Hymn For Her
Label: Hymn For Her
Release: April 30, 2013
Reviewed: April 28, 2013
Lucy Tight and Wayne Waxing of Hymn for Her have been busy touring across the country and abroad over the past few years, injecting juiced-up backwoods country blues with a dose of desert rock psychedelia that has been described as “Hell’s Angels meets the Amish.”
How’s that for a description?
They recorded their last album, Hymn for Her Presents . . . Lucy and Wayne and the Amairican Stream, in their vintage 1961 Bambi Airstream trailer at locations stretching from Philadelphia to Malibu on a three-month tour.
For their new release, Hymn for Her Presents . . . Lucy and Wayne’s Smokin Flames,due out April 23rd, the twosome wanted to kick it into high gear. They traveled to Detroit to work with Jim Diamond, who mixed The Amairican Stream. In his Ghetto Recorders studio, the former White Stripes producer helped evolve their “stompgrass” sound to something even more heavy and rockin’.
Arriving at Diamond’s studio with road-tested tunes, Hymn for Her recorded live and mixed 12 original songs in just one week. “People wanted what they heard live at shows and we captured that moment and corked it,” explained Lucy.
The duo certainly covers a lot of musical territory in Smokin Flames. Their wild-eyed mash-up of country, blues and punk led U.K. music critic Steve Bennett to call H4H’s sound “a riotous, rocking roadkill stew,” while others have referenced such diverse bands as Captain Beefheart, Primus, X, R.L. Burnside, JS Blues Explosion and the Ramones.
Impressively, the two create their “ripsaw sounds” (Los Angeles Times’ Randy Lewis) with only a few instruments. Wayne (with the devilish voice), mainly playing the kick-drum, high-hat, acoustic guitar and harp, serves as the group’s rhythmic driving force. Lucy (of the fallen-angel voice) delivers a gritty squall on her “Lowebow” — a custom-made cigar-box guitar that she describes as “The Riff Monster.” In “Trash the Sun” Lucy launches a solo into the stratosphere, while she kicks up a sonic dust storm on “Mojave.”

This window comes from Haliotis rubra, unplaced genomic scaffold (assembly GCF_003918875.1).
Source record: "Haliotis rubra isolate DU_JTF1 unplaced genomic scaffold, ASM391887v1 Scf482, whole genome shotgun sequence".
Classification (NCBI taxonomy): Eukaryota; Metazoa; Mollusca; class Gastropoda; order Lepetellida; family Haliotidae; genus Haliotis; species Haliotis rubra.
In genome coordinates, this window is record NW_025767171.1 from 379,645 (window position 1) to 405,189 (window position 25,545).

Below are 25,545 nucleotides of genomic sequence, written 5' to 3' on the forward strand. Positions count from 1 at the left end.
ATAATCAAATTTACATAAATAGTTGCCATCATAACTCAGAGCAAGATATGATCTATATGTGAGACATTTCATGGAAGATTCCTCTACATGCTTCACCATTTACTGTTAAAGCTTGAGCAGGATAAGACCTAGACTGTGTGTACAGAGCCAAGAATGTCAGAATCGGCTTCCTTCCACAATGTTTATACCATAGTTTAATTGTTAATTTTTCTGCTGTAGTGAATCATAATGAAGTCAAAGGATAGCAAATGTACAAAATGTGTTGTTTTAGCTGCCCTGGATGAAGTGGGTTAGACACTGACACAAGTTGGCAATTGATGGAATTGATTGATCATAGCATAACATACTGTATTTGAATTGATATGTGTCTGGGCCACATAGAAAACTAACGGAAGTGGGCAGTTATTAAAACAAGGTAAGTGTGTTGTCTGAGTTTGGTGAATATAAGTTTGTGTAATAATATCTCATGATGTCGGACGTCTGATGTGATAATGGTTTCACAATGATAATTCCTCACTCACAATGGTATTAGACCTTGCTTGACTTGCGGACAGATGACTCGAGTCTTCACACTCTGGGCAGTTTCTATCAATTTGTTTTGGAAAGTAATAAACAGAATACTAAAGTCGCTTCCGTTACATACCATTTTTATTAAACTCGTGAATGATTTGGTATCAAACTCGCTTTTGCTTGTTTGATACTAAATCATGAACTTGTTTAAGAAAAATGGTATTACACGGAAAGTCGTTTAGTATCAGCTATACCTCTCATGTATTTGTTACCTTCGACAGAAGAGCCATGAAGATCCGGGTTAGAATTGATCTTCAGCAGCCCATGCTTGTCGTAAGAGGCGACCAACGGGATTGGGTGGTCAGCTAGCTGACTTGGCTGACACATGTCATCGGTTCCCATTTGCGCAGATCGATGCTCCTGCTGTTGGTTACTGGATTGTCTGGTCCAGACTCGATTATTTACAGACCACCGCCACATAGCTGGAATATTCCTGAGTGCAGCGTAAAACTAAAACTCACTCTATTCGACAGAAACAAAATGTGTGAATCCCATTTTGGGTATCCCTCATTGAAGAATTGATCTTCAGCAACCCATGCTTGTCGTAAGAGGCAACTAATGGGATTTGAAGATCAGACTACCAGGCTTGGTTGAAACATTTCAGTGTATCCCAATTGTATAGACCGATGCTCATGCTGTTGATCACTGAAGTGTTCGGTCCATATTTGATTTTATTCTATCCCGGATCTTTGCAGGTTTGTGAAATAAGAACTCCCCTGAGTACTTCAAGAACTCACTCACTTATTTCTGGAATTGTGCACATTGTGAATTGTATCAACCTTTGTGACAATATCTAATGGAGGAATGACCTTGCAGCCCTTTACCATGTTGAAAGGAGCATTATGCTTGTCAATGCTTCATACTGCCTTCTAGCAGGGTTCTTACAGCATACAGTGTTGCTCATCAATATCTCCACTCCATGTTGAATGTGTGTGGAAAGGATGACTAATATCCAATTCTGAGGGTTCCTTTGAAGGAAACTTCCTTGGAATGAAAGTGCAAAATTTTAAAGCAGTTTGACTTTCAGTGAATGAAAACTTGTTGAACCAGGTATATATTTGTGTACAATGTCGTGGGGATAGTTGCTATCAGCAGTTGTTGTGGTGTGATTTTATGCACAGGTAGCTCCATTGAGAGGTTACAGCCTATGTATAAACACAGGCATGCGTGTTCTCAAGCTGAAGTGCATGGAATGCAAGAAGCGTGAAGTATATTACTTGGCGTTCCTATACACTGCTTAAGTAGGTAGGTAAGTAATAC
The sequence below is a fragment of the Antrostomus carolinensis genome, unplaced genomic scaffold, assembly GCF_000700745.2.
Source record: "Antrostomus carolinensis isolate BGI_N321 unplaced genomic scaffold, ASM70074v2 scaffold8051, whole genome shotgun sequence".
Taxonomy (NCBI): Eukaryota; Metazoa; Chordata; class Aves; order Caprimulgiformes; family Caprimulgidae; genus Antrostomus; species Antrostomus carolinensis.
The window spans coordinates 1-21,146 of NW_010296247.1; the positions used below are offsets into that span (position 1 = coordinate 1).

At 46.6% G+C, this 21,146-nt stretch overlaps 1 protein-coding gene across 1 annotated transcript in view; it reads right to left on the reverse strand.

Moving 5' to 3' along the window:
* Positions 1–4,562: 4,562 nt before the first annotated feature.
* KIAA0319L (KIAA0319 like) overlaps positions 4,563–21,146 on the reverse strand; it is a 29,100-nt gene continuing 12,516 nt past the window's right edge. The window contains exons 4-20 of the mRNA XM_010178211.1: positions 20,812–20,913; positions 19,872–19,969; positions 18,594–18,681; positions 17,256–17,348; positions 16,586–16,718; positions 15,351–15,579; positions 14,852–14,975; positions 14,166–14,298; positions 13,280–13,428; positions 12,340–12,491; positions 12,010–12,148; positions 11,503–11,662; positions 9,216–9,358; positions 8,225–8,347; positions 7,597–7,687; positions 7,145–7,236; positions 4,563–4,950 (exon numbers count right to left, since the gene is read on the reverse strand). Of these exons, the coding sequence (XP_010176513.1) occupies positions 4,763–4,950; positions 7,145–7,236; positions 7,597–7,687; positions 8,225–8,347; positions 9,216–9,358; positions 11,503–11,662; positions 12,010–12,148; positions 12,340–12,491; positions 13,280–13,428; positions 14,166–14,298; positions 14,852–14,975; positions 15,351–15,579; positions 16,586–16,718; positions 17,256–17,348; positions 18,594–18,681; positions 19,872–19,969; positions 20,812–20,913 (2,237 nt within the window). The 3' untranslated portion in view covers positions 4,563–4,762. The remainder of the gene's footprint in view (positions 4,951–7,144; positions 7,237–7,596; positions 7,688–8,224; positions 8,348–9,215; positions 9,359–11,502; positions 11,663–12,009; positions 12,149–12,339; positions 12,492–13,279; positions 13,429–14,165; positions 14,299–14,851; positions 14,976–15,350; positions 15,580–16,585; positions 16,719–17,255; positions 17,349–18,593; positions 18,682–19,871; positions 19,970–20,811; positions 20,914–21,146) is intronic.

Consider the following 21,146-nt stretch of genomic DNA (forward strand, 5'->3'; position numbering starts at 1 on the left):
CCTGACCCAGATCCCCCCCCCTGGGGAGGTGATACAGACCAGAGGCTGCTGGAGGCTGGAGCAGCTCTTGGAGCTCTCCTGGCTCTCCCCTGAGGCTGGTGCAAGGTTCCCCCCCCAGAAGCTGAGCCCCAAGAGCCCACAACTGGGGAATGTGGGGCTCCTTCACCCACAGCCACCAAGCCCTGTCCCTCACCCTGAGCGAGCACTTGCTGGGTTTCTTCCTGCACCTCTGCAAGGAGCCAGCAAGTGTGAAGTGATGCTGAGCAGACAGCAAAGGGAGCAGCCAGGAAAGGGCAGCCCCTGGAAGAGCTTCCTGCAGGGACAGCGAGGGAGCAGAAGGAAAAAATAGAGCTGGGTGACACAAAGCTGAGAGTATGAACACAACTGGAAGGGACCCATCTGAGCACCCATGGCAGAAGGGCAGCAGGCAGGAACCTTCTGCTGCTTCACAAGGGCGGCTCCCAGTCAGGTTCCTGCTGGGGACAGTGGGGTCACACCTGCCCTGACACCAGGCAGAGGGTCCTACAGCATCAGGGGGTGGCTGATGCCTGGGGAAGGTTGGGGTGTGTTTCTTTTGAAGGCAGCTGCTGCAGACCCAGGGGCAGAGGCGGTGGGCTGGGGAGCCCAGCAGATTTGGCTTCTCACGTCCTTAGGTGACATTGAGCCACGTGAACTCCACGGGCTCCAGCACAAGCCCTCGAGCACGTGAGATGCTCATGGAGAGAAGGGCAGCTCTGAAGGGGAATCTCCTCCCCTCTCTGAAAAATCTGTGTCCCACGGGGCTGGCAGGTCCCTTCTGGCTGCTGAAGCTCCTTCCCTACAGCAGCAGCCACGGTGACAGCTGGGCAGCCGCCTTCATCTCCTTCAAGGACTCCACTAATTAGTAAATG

“Mojave” stands among several Smokin Flames songs that were inspired by Lucy and Wayne’s desert night highway hallucinations. Rosa Parks Blvd., a revved-up punk-abilly number, comes from their squatter days in Detroit. Landescape, an ode to nomads, suggests finding a place to cherish and hold in one’s heart during life’s hard travels.
After reading a plaque at Big Sur’s Pfeiffer Beach about a young girl, her mother and grandmother who all drowned together, Lucy was inspired to write the deeply felt Ivy Pacheko. She revealed that H4H weren’t planning on including this tune on Smokin Flames; however, just before the recording sessions began, she got an email reply from Ivy’s brother (nearly a year after emailing him). He thanked her for writing the song. Lucy saw this as a sign the song needed to be on the album.
Ivy, along with tracks like For the Dead and Dark Deeds, takes listeners down a rather macabre path. The demonic-sounding Lucy Fur continues down this blood-stained dirt road with its story about “the daughter of Lucifer,” but actually reveals the duo’s devilish sense of humor. The tune, according to Wayne, is about their beloved six-year-old spawn, “99% angel, 1% baby of Beelzebub”.
Although Hymn for Her hails from Philadelphia, Lucy characterizes H4H as “a band born on Route 66.” With their daughter Diver, Manny the nanny and Pokey, their spirit guardian dog, this little self-contained unit enjoys life’s unknown adventures on the highway. They recently had a successful U.K/European tour and plan to return soon.
If you like innovative, experimental, out-of-the-box, foot stompin’ music, then Smokin’ Flames is a CD you must add to your listening library today.